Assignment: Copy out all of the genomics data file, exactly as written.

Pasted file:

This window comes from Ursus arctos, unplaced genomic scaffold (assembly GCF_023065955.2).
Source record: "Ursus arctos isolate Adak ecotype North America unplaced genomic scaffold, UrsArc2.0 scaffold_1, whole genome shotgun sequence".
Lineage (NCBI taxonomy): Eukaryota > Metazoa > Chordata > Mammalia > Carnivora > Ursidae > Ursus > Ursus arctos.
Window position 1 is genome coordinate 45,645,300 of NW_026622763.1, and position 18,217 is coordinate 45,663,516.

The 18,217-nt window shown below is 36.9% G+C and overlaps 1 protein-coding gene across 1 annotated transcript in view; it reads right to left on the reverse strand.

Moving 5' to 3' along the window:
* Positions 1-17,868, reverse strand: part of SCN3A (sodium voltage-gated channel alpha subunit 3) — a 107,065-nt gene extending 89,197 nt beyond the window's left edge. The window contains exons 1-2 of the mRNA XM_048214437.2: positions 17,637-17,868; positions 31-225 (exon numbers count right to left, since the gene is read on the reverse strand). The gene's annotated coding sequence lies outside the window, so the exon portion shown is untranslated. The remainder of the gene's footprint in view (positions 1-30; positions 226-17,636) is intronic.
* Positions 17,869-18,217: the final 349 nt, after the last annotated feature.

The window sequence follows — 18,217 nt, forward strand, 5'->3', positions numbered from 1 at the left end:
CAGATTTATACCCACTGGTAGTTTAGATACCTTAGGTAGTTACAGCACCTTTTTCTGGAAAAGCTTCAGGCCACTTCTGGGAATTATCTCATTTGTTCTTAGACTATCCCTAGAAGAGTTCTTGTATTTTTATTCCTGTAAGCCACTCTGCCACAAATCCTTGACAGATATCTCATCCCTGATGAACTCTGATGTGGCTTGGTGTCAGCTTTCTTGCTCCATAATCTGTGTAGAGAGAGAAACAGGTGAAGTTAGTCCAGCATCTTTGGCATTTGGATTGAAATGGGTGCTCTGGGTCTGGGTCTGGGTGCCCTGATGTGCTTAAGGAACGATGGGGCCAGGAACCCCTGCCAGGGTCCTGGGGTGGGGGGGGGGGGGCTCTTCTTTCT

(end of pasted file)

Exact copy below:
This window comes from Ursus arctos, unplaced genomic scaffold (assembly GCF_023065955.2).
Source record: "Ursus arctos isolate Adak ecotype North America unplaced genomic scaffold, UrsArc2.0 scaffold_1, whole genome shotgun sequence".
Lineage (NCBI taxonomy): Eukaryota > Metazoa > Chordata > Mammalia > Carnivora > Ursidae > Ursus > Ursus arctos.
Window position 1 is genome coordinate 45,645,300 of NW_026622763.1, and position 18,217 is coordinate 45,663,516.

The 18,217-nt window shown below is 36.9% G+C and overlaps 1 protein-coding gene across 1 annotated transcript in view; it reads right to left on the reverse strand.

Moving 5' to 3' along the window:
* Positions 1-17,868, reverse strand: part of SCN3A (sodium voltage-gated channel alpha subunit 3) — a 107,065-nt gene extending 89,197 nt beyond the window's left edge. The window contains exons 1-2 of the mRNA XM_048214437.2: positions 17,637-17,868; positions 31-225 (exon numbers count right to left, since the gene is read on the reverse strand). The gene's annotated coding sequence lies outside the window, so the exon portion shown is untranslated. The remainder of the gene's footprint in view (positions 1-30; positions 226-17,636) is intronic.
* Positions 17,869-18,217: the final 349 nt, after the last annotated feature.

The window sequence follows — 18,217 nt, forward strand, 5'->3', positions numbered from 1 at the left end:
CAGATTTATACCCACTGGTAGTTTAGATACCTTAGGTAGTTACAGCACCTTTTTCTGGAAAAGCTTCAGGCCACTTCTGGGAATTATCTCATTTGTTCTTAGACTATCCCTAGAAGAGTTCTTGTATTTTTATTCCTGTAAGCCACTCTGCCACAAATCCTTGACAGATATCTCATCCCTGATGAACTCTGATGTGGCTTGGTGTCAGCTTTCTTGCTCCATAATCTGTGTAGAGAGAGAAACAGGTGAAGTTAGTCCAGCATCTTTGGCATTTGGATTGAAATGGGTGCTCTGGGTCTGGGTCTGGGTGCCCTGATGTGCTTAAGGAACGATGGGGCCAGGAACCCCTGCCAGGGTCCTGGGGTGGGGGGGGGGGGGCTCTTCTTTCT